Annotation and Archiving with Mind-Mapping Software

Do mind-maps bug you?  Does unstructured brainstorming, especially in a group of “right-brained” people, make you edge toward the door?  Do you roll your eyes when the flip-chart paper comes out?   Do clouds and wiggly lines make you long for binary trees or tidy org-charts where left, right, up and down have a clear meaning?  Ok, maybe it’s just me 🙂

I’ve never been attracted to mind-maps.  By the time I’m thinking of something, it already has a structure (linear,  iterative, spiral,  hierarchical, or whatever) in my mind.  The admonishment to let go of structure and just “freestyle,” with little clouds all over the place, doesn’t make me feel free: it makes me feel stifled.  If I get to a point where my structure isn’t helping me anymore, I’ll make a new one, but I don’t find any improvement in the flow of “creative juices” if I ignore the patterns that are knocking on the door of my brain.  So mind-mapping software never struck me as a fun thing to do on a Friday night.

But one day I was reading a post by Maria Andersen about games, play, and learning.  She linked to a library of resources in various formats.  She stored it as a mind-map.  I realized that mind-mapping software had potential beyond staff-meeting brainstorms.  It was a place where media in incompatible formats could be organized by theme.

I experimented with a bunch of free packages, as well as Inspiration, a proprietary package that my campus uses.  I’m sticking with Mindomo for ease of use, wide-ranging features, and cloud-based editing (even though the help forum leaves lots to be desired).  An open-source package called VUE was my favourite, but I found it too unstable for my purposes.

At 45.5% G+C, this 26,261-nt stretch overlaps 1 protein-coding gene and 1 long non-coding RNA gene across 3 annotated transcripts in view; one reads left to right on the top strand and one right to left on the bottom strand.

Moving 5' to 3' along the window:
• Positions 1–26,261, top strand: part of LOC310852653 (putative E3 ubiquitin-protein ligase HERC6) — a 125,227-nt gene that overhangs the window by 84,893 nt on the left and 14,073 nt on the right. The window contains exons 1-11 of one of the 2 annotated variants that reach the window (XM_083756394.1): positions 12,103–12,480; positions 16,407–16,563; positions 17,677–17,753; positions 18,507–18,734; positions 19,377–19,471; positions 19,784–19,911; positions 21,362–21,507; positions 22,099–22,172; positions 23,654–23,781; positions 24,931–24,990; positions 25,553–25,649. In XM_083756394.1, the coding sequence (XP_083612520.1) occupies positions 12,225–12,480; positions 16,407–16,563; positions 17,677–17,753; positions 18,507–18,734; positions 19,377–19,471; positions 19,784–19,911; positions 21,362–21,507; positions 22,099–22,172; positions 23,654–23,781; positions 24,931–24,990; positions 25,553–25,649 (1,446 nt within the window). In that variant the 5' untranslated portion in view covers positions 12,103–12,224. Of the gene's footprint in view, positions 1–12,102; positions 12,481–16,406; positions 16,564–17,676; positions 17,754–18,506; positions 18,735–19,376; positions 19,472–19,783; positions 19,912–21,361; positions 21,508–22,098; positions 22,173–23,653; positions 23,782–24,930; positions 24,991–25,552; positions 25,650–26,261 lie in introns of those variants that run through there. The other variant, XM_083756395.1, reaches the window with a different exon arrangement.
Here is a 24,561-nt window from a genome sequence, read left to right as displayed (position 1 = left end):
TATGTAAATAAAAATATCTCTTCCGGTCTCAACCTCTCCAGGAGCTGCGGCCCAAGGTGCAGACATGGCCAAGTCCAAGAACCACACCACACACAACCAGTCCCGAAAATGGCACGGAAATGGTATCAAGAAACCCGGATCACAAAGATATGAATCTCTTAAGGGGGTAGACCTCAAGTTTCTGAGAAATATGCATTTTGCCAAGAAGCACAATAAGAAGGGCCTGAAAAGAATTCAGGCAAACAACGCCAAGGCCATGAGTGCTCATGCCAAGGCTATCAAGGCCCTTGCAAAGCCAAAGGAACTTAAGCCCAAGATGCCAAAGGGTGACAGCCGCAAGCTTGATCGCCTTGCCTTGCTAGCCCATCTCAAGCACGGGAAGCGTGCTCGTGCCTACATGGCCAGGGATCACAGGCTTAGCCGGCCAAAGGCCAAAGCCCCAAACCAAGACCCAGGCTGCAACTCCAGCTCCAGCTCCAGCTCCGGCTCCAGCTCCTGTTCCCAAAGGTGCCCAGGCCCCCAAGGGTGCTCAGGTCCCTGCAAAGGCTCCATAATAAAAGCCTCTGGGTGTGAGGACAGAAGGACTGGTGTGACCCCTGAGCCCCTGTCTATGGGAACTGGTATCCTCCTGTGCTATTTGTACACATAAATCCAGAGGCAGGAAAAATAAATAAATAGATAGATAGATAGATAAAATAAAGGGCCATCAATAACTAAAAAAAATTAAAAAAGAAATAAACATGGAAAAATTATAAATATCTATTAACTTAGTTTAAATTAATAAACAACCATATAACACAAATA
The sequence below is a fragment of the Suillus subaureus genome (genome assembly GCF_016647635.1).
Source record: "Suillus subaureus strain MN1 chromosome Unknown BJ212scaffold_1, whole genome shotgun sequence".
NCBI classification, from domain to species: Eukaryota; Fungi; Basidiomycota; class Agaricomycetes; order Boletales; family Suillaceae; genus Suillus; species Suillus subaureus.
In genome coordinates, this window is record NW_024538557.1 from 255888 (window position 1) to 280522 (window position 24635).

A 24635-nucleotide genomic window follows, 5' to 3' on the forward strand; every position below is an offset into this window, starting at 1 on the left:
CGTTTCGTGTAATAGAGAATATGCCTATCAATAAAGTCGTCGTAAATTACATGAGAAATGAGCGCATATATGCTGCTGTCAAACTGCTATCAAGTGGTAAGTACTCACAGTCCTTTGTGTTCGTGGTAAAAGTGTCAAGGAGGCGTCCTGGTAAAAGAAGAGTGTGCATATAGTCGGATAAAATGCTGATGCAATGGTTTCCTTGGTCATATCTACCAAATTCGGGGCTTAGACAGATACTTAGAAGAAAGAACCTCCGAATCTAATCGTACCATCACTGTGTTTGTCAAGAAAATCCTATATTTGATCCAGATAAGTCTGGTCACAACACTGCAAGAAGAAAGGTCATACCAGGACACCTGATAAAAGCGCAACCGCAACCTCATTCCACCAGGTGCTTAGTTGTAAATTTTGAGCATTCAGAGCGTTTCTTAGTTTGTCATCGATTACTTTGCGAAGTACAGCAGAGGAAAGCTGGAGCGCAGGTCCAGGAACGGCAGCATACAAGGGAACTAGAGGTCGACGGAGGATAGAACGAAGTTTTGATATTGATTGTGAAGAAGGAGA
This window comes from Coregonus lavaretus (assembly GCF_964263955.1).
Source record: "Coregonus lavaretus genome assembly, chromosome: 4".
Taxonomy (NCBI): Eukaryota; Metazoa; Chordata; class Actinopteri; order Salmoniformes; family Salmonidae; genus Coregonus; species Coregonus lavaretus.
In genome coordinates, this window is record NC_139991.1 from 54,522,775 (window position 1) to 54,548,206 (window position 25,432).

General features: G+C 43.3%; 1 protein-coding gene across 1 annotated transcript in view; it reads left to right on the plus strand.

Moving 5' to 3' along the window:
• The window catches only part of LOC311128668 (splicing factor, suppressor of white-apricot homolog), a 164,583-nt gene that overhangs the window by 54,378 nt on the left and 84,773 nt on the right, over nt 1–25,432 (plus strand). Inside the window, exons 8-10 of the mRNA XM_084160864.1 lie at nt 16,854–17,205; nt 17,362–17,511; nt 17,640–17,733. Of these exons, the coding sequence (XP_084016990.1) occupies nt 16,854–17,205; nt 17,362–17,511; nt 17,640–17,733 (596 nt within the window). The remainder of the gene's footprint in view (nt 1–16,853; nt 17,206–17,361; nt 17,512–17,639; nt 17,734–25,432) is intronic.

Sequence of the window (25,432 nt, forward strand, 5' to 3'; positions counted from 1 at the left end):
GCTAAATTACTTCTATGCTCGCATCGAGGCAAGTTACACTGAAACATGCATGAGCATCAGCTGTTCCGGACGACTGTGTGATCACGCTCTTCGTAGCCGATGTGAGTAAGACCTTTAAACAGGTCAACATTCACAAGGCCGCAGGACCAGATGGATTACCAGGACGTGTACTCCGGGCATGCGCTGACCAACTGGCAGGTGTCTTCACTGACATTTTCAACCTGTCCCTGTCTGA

If you’re curious, here’s my collection of favourite resources on the theme of Learning and Teaching.  If you click through, you can hover over the tiny icons to see the details.

I experimented a bit with Evernote, but I preferred having a visual organization than a folder-based organization.  I didn’t pursue it much, since this is working well, so it’s likely that I’m missing some of the strengths of Evernote (integration with other software, for example).

Here’s what this mind-map-hater found to like about mind-map software:

  • I can organize media by theme instead of by format
  • Resources are self-documenting (via hyperlink or text note)
  • The notes field is huge (haven’t found the limit yet) so I can remind myself why I liked that bookmark, where the best part of the video is, etc.
  • It makes a decent presentation tool
  • A map is easily published to the web for others to read and/or collaborate on
  • It exposes an RSS feed
  • It incorporates task scheduling, tracks percent completion, and can be exported to MS Project
  • The whole thing is searchable


  1. Mylene,
    This mindmap is awesome. I’ve added this to my bookmarks to explore more deeply over the summer, and think how I might do something similar for physics resources.

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